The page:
Cancer Patients with Pain: The Spouse/Partner Relationship and Quality of Life

Morgan, Mary Ann PhD, FNP; Small, Brent J. PhD; Donovan, Kristine A. PhD, MBA; Overcash, Janine PhD, GNP; McMillan, Susan PhD, ARNP


Cancer Nurs. 2011;34(1):13-23. 

In This Article

Abstract and Introduction


Background: A diagnosis of cancer affects not only the patient but also his/her spouse/partner. In addition to facing a life-threatening illness, changes in role and financial threats can impact the dyad.
Objective: This dyadic study examined the effects of financial concerns and pain on the quality of life (QOL) of cancer patients and their partners. The partner relationship and the partners' coping style were explored for mediating the couples' outcomes.
Methods: Participants consisted of 177 dyads with both sexes as patients and partners in committed, heterosexual relationships. Patients had a mix of cancer diagnoses and were in various phases of treatment. Each participant completed 4 of the same instruments. Partners also completed coping and financial concerns measures, and patients completed pain and symptom distress measures.
Results: Pathway analysis, using structural equation modeling, examined the effects of pain and financial concerns on relationship quality, partners' coping style, and QOL for the dyad. Partners' coping style affected only their own QOL (0.16; P = .05). Pain had a significantly negative direct effect (−0.51; P = .05) on patients' QOL and no direct relationship to the partner's QOL. Financial concerns affected the QOL of both patients (−0.13; P = .05) and partners (−0.36; P = .05). The relationship mediated a decrease in patient pain from −0.51 to −0.58, a significant total effect (P = .05).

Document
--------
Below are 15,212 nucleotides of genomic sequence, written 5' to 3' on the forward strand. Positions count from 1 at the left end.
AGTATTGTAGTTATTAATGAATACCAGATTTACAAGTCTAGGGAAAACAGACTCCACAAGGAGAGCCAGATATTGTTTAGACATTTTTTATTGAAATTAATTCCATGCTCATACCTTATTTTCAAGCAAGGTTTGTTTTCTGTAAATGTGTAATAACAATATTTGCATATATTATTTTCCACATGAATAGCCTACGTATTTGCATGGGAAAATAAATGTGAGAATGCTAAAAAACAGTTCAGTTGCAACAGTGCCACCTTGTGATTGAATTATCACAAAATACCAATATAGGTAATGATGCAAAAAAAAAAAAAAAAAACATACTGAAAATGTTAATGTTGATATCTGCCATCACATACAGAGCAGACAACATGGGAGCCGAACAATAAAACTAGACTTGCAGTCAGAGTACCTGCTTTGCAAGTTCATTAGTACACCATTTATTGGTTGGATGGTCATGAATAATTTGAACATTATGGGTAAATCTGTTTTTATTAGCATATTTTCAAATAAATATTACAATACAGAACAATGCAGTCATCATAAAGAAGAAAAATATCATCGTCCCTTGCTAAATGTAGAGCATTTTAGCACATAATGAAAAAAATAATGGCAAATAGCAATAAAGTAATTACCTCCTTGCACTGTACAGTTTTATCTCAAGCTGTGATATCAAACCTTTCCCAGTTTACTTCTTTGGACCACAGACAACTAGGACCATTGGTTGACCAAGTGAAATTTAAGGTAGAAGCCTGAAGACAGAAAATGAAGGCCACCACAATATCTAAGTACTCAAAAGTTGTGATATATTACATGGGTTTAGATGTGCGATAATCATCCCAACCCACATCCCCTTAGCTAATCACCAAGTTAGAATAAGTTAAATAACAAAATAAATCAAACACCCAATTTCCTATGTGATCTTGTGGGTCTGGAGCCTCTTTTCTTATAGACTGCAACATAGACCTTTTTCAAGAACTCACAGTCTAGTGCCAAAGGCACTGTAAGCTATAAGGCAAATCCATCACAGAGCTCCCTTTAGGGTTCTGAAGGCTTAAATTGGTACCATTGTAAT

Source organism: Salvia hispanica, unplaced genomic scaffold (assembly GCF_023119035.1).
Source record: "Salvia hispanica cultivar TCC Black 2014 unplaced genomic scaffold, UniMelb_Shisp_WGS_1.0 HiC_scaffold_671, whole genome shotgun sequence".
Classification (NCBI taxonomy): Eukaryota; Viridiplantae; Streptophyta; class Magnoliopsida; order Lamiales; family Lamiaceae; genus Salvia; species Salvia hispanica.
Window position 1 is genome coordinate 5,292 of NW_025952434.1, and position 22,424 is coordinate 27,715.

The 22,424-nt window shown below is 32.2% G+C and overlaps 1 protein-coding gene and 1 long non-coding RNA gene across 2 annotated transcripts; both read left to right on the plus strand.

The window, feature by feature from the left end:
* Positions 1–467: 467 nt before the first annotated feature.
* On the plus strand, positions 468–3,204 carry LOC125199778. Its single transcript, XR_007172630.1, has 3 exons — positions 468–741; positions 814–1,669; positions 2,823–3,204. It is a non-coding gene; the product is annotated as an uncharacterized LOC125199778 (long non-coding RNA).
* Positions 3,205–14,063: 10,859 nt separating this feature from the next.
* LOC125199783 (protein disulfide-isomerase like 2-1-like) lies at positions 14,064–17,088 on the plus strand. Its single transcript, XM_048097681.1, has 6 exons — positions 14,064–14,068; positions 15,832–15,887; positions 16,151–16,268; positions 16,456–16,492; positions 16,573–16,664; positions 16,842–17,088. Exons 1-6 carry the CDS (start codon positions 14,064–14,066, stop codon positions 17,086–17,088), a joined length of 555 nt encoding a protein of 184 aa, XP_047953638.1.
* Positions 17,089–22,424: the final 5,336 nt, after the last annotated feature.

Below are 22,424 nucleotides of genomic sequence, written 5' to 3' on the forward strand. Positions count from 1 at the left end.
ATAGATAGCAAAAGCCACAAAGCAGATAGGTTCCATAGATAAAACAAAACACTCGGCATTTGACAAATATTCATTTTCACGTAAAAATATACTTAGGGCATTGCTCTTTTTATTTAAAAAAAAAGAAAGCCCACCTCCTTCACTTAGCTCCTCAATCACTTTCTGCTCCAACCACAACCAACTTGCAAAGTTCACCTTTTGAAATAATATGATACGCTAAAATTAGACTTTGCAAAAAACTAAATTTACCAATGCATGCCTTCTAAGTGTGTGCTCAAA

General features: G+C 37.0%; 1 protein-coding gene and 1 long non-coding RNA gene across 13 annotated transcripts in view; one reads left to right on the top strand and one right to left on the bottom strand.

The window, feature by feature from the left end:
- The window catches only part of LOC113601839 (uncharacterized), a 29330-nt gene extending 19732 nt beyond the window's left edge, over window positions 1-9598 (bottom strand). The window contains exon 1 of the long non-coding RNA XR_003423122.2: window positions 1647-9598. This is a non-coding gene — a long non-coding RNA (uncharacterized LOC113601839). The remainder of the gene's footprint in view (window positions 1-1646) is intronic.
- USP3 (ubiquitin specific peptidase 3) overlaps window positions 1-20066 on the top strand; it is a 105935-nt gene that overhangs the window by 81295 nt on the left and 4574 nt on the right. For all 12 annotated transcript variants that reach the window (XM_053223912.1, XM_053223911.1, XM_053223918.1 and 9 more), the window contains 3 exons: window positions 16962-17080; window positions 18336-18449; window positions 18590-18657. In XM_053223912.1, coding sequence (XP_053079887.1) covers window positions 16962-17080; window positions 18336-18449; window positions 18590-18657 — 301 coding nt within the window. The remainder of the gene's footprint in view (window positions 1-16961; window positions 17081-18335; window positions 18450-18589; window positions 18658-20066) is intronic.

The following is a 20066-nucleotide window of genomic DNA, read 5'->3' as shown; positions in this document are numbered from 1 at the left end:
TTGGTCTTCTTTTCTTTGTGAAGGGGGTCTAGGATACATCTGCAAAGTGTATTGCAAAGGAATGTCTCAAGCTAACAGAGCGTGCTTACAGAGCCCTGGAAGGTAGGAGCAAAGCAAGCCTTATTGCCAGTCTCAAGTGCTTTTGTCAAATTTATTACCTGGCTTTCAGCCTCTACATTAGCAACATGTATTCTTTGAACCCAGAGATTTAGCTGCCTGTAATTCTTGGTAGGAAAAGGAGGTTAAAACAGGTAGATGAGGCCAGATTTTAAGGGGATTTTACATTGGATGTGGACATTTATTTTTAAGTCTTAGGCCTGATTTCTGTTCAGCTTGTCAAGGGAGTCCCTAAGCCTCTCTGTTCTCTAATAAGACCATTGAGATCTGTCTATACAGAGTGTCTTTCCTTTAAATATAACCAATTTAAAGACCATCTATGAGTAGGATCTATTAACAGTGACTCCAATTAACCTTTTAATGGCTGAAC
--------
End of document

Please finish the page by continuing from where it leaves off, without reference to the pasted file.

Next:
Conclusions: The partners' relationship lessened pain's negative effect. Financial concerns were a significant issue for both dyad members, but the quality of the relationship was not compromised.
Implications for Practice: Patients' pain may be affected by the quality of the marital relationship.


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